What was advertised in a colonial American newspaper 250 years ago today?
“Lower Terms than can be at any Shop or Store in the Province.”
Although “Sadler and Jockey Cap-Maker” Richard Sharwin signed his entire name at the end of his advertisement in the April 29, 1771, edition of the Massachusetts Gazette and Boston Post-Boy, he deployed the mononym “SHARWIN” as a headline to draw attention. The mononym suggested that consumers should already be familiar with his reputation, but he also declared that he was “From LONDON” to further underscore his importance for readers who were not familiar with his work. Sharwin proclaimed that he made a variety of items, “the several Materials and Workmanship the best of their Kind.” From “hunting Sadles with Hogskin seat” to “Pelm and Snaffle Bridles with Silver plated Bits” to “Velvet Jockey Caps,” the items he produced in his shop were “as Neat as can be Imported.” Sharwin assured prospective customers that when they shopped locally, they still acquired goods of the same quality as those that arrived from London.
Sharwin also tended to price in his advertisement, pledging that he sold his wares “upon lower Terms than can be at any Shop or Store in the Province.” Advertisers commonly asserted their low prices, but not nearly as often did they encourage consumers to compare their prices to those of their competitors. Sharwin not only did so but also listed prices for welted saddles (“from 8 to 10 Dollars”) and plain saddles (“from 6 to 8 Dollars”), allowing readers to do some comparison shopping without even visiting his shop on King Street. They could judge for themselves whether he offered bargains. Merchants, shopkeepers, and artisans provided prices in their advertisements only occasionally, making Sharwin’s invitation to compare prices all the more notable. Prospective customers could use the prices for welted saddles and plain saddles as a barometer for how much he charged for the dozens of other items listed in his advertisement since Sharwin set prices for “every Article in proportion.”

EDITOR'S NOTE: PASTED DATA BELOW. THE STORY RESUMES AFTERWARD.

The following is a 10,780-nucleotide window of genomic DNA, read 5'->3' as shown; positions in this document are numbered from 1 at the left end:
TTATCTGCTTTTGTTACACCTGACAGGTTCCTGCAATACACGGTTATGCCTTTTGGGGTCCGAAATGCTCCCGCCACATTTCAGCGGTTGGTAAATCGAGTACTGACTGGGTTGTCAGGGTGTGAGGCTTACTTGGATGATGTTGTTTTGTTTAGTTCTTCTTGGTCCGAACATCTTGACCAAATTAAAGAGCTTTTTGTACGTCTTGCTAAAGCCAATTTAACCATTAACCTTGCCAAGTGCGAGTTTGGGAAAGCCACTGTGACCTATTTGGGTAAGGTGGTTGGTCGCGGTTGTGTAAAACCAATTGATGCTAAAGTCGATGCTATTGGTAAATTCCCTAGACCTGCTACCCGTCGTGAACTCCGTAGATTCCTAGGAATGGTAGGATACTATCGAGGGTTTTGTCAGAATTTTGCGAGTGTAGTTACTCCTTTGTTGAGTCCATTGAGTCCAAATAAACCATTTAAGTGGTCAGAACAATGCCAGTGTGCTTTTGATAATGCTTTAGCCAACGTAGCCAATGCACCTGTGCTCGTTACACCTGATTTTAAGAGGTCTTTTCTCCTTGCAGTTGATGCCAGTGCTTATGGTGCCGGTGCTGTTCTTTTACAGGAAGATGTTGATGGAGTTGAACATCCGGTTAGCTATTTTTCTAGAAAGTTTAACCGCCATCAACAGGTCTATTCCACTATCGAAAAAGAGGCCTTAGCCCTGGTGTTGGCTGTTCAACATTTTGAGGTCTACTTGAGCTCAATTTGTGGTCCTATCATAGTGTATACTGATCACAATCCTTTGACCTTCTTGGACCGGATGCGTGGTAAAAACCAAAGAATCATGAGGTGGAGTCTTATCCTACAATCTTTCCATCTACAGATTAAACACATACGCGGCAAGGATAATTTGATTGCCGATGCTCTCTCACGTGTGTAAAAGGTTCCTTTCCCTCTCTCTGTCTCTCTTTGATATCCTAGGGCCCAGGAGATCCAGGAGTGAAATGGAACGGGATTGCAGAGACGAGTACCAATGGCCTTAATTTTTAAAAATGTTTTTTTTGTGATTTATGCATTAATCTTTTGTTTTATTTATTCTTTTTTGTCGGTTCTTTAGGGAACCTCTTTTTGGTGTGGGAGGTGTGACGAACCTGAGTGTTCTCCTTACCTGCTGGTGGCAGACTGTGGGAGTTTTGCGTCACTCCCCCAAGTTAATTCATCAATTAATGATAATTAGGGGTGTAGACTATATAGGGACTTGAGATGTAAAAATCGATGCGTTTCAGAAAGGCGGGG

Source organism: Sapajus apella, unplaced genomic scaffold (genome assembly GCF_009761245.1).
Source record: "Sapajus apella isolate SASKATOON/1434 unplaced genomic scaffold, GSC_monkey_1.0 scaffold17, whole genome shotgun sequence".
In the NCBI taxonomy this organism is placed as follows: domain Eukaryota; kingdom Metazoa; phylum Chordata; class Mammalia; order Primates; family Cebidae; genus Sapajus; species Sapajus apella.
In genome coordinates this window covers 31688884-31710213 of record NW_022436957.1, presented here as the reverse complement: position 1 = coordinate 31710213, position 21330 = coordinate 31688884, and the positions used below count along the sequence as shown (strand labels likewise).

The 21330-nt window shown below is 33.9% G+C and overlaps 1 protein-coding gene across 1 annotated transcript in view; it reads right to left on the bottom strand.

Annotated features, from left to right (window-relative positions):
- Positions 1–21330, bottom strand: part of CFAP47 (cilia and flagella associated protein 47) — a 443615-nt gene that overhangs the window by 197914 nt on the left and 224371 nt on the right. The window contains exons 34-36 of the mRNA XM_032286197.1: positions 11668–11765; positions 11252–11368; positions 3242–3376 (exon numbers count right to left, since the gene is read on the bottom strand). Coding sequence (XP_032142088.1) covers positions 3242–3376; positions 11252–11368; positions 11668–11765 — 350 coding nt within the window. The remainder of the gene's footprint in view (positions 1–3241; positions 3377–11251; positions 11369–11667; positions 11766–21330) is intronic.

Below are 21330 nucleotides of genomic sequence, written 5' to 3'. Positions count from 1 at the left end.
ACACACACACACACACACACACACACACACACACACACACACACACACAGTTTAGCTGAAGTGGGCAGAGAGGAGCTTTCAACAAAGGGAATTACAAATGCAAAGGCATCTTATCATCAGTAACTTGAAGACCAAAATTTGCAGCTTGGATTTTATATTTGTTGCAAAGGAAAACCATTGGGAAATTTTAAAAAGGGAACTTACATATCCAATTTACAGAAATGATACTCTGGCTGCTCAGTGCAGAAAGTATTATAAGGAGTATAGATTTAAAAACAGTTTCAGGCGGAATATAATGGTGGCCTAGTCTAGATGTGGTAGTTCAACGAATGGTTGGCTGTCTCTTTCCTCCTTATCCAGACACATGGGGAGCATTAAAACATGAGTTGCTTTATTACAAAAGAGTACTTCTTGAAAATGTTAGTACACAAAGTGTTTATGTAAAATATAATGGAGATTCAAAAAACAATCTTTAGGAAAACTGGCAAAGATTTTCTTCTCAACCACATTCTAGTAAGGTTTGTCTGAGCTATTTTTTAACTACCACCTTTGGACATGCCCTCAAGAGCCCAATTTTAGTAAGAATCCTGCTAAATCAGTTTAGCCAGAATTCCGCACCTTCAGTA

All in all, Sharwin incorporated several standard elements of eighteenth-century advertising into his own advertisement while also experimenting with less common marketing strategies. Like many other advertisers, he emphasized consumer choice by listing an assortment of goods, touted his connections to London, and underscored quality and price. He enhanced his advertisement with a mononym for a headline, stating the prices for some items, and trumpeting that his competitors could not beat those prices. Sharwin crafted an advertisement that was not merely a rote recitation of the usual appeals made to consumers.